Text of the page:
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Interview with Aleksandar Brezar and Enis Čišić, Part Two

Between Realism and Fantasy

(Read Part One here.)

JH: The next obvious subject is to talk about process, and how this comic came about. From an idea to an object that exists in the world, there’s a hell of a lot of work. So tell us about that. One of the things people who don’t know much about it don’t know is just how much work it is to make comics.

EČ: It took us what, six months?

AB: No, more than six months. Between nine months and a year.

EČ: A long, long process. I read that particular story before Aleksandar contacted me, and I was already thinking about how that story could be translated into a comic. At the time, I was reading a lot of foreign comic books to get ideas and stories, but I’d never taken anything from my own place, my town, or from the time when I was a kid. So I really pleased that Karim wrote “Tesla,” which for me was such an amazing story. I remembered the mood and how the city looked during that period, and I was imagining some of the movies from when I was thirteen or fourteen, some science-fiction, fantasy, or thriller movies, placed in Sarajevo. And when I read that story, I saw that had almost everything I wanted to do. So when Aleksandar contacted me I was really enthusiastic about doing it. But we knew it would be a long process.

JH: So even though Aleksandar picked the story, you had already been hoping that it would be that one?

EČ: I didn’t think about it in advance, but when he contacted me, and he mentioned that story, it really made sense. I’d read all the other stories, but that one, for me, it was right for drawing.

JH: Tell me more, though, about your actual process. Many of the people who are interested in our magazine are writers and artists too, so questions about process are important.

You have the story. Then what do you do?

AB: Well, I wasn’t trained in writing for graphic novels. Or in writing generally.

JH: Did you have to learn from Enis about what he needed from you?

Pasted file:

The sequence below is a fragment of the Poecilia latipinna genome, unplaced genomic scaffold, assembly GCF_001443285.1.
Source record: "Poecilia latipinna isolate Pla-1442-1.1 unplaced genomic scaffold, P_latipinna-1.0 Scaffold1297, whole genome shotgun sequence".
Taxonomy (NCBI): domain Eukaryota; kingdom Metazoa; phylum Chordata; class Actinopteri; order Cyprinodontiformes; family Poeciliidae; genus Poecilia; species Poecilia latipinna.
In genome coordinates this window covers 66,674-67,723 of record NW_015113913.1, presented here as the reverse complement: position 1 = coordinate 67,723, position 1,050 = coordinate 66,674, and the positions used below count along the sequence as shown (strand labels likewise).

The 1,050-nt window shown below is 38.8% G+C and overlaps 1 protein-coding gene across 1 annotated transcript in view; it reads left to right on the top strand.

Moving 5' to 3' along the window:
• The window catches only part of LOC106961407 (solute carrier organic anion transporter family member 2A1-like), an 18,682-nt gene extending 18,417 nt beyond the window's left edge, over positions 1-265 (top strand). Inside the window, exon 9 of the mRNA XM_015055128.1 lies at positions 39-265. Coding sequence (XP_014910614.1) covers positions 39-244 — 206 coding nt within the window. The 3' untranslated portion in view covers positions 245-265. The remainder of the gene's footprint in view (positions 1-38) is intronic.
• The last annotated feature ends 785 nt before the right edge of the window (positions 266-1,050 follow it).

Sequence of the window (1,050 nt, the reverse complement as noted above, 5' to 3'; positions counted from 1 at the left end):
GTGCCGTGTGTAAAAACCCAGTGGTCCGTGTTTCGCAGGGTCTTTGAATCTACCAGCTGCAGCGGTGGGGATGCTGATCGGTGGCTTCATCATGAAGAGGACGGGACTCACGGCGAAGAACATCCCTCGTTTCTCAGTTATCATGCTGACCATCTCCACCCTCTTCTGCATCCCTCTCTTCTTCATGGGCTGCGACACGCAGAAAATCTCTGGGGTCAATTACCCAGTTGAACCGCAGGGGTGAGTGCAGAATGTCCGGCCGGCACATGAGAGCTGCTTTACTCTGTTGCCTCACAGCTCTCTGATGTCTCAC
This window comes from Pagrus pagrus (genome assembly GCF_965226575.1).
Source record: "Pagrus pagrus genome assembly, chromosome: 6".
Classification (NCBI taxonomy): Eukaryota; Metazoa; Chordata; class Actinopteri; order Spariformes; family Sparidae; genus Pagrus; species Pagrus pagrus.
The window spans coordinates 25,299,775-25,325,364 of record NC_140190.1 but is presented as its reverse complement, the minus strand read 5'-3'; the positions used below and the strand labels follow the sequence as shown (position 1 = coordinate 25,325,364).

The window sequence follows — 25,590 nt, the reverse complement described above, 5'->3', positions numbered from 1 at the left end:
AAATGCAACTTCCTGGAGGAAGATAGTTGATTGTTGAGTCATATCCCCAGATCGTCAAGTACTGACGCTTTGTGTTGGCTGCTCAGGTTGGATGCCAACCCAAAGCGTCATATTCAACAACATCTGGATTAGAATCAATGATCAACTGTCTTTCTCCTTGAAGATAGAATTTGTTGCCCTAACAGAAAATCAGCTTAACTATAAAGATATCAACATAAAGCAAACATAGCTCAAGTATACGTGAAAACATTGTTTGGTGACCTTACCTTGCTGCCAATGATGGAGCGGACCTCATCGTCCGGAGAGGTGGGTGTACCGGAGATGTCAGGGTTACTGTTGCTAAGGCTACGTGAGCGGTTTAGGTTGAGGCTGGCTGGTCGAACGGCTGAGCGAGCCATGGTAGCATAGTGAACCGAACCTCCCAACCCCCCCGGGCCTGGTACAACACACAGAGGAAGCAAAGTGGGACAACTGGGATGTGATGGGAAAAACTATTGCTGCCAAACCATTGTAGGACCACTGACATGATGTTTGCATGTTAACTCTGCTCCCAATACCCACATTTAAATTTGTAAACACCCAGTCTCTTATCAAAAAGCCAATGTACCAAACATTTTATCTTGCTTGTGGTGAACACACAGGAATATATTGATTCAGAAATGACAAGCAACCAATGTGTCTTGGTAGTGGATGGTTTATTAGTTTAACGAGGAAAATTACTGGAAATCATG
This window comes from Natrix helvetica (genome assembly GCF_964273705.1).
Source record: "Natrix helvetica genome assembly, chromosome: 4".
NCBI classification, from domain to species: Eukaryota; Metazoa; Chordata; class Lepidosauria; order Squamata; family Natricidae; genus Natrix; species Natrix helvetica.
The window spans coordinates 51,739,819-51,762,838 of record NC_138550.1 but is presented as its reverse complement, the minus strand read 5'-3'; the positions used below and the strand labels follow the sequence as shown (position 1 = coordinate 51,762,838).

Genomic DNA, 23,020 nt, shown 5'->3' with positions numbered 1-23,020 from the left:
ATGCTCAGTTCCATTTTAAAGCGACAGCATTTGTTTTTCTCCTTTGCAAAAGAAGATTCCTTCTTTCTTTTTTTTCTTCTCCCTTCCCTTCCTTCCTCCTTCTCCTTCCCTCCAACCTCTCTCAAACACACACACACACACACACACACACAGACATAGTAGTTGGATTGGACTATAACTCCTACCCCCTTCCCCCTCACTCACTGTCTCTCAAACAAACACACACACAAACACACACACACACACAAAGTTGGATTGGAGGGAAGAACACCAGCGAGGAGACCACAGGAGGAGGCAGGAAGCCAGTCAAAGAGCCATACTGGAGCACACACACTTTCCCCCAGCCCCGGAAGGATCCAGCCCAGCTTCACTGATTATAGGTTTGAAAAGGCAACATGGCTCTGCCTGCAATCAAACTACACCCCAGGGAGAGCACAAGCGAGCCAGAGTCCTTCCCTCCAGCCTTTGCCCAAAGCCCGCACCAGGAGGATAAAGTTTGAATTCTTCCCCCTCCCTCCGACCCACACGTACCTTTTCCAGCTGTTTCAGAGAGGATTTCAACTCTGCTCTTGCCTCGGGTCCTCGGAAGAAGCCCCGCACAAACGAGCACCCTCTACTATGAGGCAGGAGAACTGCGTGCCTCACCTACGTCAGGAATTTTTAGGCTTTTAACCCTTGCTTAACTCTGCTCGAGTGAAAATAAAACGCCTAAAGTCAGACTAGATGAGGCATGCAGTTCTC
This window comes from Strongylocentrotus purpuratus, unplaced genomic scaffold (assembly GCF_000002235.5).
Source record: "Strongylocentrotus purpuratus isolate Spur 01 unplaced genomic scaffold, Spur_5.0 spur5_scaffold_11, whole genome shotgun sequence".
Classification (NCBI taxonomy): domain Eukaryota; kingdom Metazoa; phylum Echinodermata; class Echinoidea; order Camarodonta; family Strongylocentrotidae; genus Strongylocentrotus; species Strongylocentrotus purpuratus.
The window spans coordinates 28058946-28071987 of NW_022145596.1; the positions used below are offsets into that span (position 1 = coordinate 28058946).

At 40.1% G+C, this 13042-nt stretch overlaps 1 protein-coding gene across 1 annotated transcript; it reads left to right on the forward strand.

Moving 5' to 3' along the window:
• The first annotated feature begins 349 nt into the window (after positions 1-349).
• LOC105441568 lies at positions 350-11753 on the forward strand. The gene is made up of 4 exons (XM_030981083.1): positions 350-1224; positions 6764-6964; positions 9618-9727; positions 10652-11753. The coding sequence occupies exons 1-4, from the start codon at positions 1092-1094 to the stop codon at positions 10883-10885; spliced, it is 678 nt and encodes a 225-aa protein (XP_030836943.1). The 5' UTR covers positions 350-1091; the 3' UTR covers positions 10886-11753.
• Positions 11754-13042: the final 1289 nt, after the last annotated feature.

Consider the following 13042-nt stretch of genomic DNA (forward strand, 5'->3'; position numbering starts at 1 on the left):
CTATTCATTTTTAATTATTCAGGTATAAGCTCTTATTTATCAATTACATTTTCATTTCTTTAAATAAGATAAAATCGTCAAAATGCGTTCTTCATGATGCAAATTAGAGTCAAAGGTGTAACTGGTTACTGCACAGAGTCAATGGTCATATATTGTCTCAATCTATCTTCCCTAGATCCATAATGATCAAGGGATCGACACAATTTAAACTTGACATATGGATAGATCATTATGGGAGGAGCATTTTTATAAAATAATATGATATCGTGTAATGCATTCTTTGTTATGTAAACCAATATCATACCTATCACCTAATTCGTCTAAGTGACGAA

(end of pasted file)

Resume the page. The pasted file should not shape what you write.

AB: What I really did was find everything that was ever written about writing for graphic novels, and then I read all of that. Then I said, “Okay, this makes sense. . . or this is pertinent.” I mean, I did know a bit about film, and how to write for film. And that helped.

JH: I don’t know if this is a good analogy, but I use it anyway. I think about storyboarding for movies and how scenes are constructed for films.

EČ: It’s the same. It’s the same. In the process of doing it, I think that we both learned about our process from each other. You, Saša, were reading about graphic novels and writing and scripting. And I had some experience in making comics, so I’d suggest some ideas about how the scenes might look. As if we were doing a movie, as you said. Storyboarding the panels, and placing the camera in the scene, and putting characters in the scene, etc. For me it was really a pleasure, that early stage of pre-production. . .

AB: As I said, by knowing a little bit about film, you understand the dynamics, and that time in film is linear. When you reading a comic, time is relative. So you have to understand the differences between cuts in film, and editing in film or TV, or what have you. Well, comics is a form of editing as well. It takes people about ninety seconds to read a page of a comic book. When you know that, you can play with the speed of events, and make things last longer, how characters appear briefly, or take a little bit more time. Time is key here.